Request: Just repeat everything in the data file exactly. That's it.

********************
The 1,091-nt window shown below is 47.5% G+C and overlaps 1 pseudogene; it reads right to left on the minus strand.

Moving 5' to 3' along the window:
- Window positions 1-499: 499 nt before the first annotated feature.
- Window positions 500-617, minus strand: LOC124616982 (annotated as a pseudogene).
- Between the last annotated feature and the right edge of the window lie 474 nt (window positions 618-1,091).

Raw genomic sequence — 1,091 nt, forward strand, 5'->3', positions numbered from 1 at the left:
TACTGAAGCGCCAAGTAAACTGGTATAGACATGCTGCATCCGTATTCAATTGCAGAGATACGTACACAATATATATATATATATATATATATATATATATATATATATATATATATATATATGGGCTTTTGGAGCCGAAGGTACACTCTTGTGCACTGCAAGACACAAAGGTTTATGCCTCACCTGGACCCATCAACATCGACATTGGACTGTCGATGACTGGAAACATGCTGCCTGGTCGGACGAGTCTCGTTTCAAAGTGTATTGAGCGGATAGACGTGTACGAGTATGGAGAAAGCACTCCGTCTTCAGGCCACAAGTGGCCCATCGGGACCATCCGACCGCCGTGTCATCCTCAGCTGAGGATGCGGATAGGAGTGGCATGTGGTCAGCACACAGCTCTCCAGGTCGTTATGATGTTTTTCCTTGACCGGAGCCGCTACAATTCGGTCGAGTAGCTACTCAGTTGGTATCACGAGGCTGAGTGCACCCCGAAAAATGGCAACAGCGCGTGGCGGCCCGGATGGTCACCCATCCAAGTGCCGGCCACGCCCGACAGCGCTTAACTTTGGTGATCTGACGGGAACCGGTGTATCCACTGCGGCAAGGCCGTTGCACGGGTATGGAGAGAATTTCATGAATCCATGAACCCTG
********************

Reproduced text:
The 1,091-nt window shown below is 47.5% G+C and overlaps 1 pseudogene; it reads right to left on the minus strand.

Moving 5' to 3' along the window:
- Window positions 1-499: 499 nt before the first annotated feature.
- Window positions 500-617, minus strand: LOC124616982 (annotated as a pseudogene).
- Between the last annotated feature and the right edge of the window lie 474 nt (window positions 618-1,091).

Raw genomic sequence — 1,091 nt, forward strand, 5'->3', positions numbered from 1 at the left:
TACTGAAGCGCCAAGTAAACTGGTATAGACATGCTGCATCCGTATTCAATTGCAGAGATACGTACACAATATATATATATATATATATATATATATATATATATATATATATATATATATATGGGCTTTTGGAGCCGAAGGTACACTCTTGTGCACTGCAAGACACAAAGGTTTATGCCTCACCTGGACCCATCAACATCGACATTGGACTGTCGATGACTGGAAACATGCTGCCTGGTCGGACGAGTCTCGTTTCAAAGTGTATTGAGCGGATAGACGTGTACGAGTATGGAGAAAGCACTCCGTCTTCAGGCCACAAGTGGCCCATCGGGACCATCCGACCGCCGTGTCATCCTCAGCTGAGGATGCGGATAGGAGTGGCATGTGGTCAGCACACAGCTCTCCAGGTCGTTATGATGTTTTTCCTTGACCGGAGCCGCTACAATTCGGTCGAGTAGCTACTCAGTTGGTATCACGAGGCTGAGTGCACCCCGAAAAATGGCAACAGCGCGTGGCGGCCCGGATGGTCACCCATCCAAGTGCCGGCCACGCCCGACAGCGCTTAACTTTGGTGATCTGACGGGAACCGGTGTATCCACTGCGGCAAGGCCGTTGCACGGGTATGGAGAGAATTTCATGAATCCATGAACCCTG